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How I Became: Amanda Holmes, Lead Consultant – SaaS and Transformation, Fox Agency

Amanda Holmes, Fox Agency

Amanda Holmes is lead consultant – SaaS and Transformation – at Fox Agency.

She joined the agency in 2021 as account director before transitioning into her new role in 2023, where she now focuses more on driving strategies and orchestrating solutions for clients in the SaaS and transformation industries.

With 14 years of experience in B2B marketing, Holmes has previously worked in-house for UBS Investment Bank in the marketing department and Ogilvy.

From how she first entered the marketing world to the biggest challenges she’s faced, Holmes shares her career journey and words of advice.

How did you first get into your industry?

While at university in the States studying English and Creative Writing, I did a few internships in events, marketing, and PR which I always really enjoyed. Then after graduation I moved to London for a year as part of the Mountbatten Programme, which placed me in-house at UBS Investment Bank in the marketing department.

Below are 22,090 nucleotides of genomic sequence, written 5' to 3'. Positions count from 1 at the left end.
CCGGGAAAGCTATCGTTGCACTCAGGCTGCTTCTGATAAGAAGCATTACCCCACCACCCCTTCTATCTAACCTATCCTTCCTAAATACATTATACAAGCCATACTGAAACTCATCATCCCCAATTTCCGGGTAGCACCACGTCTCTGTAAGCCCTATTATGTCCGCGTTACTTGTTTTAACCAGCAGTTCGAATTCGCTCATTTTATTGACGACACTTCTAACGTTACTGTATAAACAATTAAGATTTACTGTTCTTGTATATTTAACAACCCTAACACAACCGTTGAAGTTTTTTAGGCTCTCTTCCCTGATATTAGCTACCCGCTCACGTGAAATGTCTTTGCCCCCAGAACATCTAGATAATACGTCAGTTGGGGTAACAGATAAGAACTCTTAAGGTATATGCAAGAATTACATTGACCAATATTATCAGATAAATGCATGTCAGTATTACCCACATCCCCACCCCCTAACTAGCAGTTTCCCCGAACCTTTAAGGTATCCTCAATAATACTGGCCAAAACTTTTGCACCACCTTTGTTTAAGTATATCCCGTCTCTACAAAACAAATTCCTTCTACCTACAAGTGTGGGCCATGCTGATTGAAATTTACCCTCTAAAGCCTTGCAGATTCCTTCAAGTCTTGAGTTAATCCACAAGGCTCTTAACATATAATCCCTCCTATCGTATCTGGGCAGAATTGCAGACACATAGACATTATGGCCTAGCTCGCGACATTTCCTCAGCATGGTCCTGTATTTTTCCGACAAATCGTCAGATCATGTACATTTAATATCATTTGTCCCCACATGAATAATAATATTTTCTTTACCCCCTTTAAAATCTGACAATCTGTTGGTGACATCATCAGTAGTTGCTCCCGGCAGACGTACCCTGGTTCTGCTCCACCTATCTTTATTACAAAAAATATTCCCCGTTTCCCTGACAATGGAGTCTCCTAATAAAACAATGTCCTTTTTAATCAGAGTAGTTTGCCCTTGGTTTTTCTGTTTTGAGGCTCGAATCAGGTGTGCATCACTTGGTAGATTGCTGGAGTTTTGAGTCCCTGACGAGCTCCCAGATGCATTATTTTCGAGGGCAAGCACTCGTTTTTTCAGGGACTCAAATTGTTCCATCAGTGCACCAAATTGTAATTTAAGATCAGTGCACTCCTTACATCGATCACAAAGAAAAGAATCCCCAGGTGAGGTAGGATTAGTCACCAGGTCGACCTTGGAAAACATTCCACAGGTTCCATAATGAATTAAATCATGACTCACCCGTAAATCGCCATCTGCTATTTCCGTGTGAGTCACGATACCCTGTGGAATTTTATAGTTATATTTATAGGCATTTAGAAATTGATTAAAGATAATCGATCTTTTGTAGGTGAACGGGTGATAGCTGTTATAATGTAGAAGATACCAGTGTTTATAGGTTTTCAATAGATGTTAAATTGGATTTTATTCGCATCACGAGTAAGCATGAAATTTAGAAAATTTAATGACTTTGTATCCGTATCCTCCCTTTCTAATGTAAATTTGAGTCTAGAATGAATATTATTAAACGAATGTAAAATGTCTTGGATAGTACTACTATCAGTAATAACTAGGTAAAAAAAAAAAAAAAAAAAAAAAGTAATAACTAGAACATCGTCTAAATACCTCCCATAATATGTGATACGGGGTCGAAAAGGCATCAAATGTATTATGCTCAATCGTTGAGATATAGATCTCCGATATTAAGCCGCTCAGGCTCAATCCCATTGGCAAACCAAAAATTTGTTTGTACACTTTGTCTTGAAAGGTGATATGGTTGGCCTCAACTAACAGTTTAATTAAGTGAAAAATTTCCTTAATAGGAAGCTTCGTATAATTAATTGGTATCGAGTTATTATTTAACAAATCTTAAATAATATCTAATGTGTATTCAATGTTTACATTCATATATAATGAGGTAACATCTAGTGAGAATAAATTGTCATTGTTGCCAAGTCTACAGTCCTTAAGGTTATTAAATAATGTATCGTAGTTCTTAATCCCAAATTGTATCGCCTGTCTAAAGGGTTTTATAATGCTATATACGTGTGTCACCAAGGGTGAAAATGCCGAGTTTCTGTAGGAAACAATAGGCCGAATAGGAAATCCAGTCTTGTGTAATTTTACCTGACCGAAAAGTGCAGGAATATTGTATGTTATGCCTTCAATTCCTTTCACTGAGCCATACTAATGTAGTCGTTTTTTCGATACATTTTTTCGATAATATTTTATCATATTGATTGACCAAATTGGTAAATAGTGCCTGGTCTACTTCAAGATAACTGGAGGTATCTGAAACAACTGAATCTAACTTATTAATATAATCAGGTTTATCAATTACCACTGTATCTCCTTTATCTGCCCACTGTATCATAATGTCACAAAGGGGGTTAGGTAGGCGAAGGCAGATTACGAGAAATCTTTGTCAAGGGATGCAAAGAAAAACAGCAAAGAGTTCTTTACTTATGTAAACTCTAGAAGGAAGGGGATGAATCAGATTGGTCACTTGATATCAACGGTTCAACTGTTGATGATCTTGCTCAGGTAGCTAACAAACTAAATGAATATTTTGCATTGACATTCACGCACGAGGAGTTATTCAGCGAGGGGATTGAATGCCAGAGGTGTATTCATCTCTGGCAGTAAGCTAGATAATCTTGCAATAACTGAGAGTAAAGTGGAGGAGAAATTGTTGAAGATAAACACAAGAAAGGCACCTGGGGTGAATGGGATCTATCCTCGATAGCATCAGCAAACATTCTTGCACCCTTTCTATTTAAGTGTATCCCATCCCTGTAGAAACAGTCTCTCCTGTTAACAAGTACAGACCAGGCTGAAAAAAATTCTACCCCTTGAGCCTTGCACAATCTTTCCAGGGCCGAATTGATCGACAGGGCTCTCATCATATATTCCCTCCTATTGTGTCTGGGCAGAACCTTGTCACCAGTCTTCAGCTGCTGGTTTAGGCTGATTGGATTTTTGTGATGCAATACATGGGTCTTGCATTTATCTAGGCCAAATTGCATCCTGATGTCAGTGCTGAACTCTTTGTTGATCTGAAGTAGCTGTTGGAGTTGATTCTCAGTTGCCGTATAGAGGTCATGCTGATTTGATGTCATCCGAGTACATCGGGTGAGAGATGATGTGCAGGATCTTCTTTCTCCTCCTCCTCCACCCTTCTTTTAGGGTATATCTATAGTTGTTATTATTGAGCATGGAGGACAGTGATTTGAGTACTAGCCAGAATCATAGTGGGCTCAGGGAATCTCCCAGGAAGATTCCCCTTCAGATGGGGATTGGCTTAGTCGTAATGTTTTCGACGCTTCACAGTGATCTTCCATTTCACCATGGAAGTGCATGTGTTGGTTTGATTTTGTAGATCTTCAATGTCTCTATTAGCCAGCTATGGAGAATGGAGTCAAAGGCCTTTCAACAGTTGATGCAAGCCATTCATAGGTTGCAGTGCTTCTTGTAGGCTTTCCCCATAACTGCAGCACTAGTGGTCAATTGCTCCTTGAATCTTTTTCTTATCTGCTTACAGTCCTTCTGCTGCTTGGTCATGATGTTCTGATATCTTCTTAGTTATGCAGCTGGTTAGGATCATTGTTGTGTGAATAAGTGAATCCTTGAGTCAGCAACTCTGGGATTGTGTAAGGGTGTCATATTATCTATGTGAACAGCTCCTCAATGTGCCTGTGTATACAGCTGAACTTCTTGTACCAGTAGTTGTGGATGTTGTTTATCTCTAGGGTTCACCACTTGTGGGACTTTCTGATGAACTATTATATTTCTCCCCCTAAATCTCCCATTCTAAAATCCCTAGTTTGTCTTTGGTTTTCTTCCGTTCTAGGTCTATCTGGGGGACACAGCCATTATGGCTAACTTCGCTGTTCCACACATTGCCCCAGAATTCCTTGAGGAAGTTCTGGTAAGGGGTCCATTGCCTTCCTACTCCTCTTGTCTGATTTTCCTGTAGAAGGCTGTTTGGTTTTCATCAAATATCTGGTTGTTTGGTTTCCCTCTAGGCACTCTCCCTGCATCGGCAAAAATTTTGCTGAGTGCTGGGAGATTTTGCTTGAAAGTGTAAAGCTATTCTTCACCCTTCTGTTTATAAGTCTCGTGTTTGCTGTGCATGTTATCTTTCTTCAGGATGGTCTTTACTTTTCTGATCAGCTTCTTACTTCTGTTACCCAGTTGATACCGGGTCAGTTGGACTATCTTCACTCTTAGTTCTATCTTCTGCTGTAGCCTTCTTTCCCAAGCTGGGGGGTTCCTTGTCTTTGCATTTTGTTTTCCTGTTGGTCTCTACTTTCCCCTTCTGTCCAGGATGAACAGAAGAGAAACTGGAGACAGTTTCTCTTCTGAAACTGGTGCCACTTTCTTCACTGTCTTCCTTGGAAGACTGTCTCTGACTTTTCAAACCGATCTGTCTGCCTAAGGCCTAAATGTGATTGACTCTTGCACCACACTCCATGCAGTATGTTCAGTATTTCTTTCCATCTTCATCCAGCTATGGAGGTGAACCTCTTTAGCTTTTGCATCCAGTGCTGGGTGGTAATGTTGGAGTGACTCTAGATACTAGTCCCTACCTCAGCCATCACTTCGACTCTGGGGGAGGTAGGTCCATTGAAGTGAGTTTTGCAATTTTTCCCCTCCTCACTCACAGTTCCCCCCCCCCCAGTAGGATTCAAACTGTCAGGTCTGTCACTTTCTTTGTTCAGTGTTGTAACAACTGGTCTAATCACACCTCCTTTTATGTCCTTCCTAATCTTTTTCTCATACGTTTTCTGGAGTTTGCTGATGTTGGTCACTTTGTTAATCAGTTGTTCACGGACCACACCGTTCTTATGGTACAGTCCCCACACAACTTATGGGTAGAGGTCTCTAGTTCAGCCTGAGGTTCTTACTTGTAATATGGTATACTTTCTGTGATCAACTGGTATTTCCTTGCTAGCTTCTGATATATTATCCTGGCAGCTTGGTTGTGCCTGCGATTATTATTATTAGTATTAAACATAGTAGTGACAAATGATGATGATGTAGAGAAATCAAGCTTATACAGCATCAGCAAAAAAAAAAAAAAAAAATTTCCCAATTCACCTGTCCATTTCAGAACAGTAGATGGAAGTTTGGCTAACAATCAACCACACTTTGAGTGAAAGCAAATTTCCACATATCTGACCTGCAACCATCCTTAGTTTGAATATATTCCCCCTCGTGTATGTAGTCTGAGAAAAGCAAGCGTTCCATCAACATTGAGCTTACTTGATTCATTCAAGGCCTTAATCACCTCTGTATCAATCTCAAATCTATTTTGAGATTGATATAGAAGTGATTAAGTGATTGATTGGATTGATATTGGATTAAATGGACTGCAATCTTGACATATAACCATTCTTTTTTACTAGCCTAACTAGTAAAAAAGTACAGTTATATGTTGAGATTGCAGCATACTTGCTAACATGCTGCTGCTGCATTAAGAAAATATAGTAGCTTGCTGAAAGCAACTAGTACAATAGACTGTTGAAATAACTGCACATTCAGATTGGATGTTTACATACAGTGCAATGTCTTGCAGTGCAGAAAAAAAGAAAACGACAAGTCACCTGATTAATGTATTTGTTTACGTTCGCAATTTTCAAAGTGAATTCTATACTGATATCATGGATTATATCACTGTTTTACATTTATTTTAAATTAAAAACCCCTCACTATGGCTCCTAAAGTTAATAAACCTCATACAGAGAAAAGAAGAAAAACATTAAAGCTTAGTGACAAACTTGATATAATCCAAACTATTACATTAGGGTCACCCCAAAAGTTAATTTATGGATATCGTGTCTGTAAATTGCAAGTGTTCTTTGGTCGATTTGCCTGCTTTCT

When my visa was up I went back to New York and moved agency-side to Ogilvy, with UBS as one of my client accounts. That really set me on the path of specialising in B2B marketing. It’s also when I really fell in love with the world of client services and project management. I really enjoyed working on lots of projects simultaneously, talking to different clients, inputting my creative and strategic view (without being a ‘creative’ myself), building relationships internally to get the best work out of people.

What do you love about your job?

I will never get over the kick of seeing work which I was involved in ‘live and in the wild’. There’s something about seeing it all come together that I will always be proud of.

I love the diversity of the work, even though I specialise in SaaS and Transformation, no two clients or projects are the same. But because I focus on a niche sector, it means that I understand clients’ challenges and the realities of their industry more than others might and I’m able to consult more closely with them. I’m also able to constantly learn and apply new insights across clients.

Who – or what – has inspired you in your career?

I have worked with some fantastic line managers and bosses over my career. People who have seen something in me, sometimes even if I didn’t, and helped to push me and help my development.

I’ve also worked with some not-so-great bosses. But looking back on it, they also helped me. From those experiences I learned how to trust my instincts, how to stand up for myself, and what kind of manager I want to be (or don’t). Whilst I wouldn’t wish a bad boss on anyone, I don’t know I’d be where I am now without those experiences.

What are the biggest challenges about your job?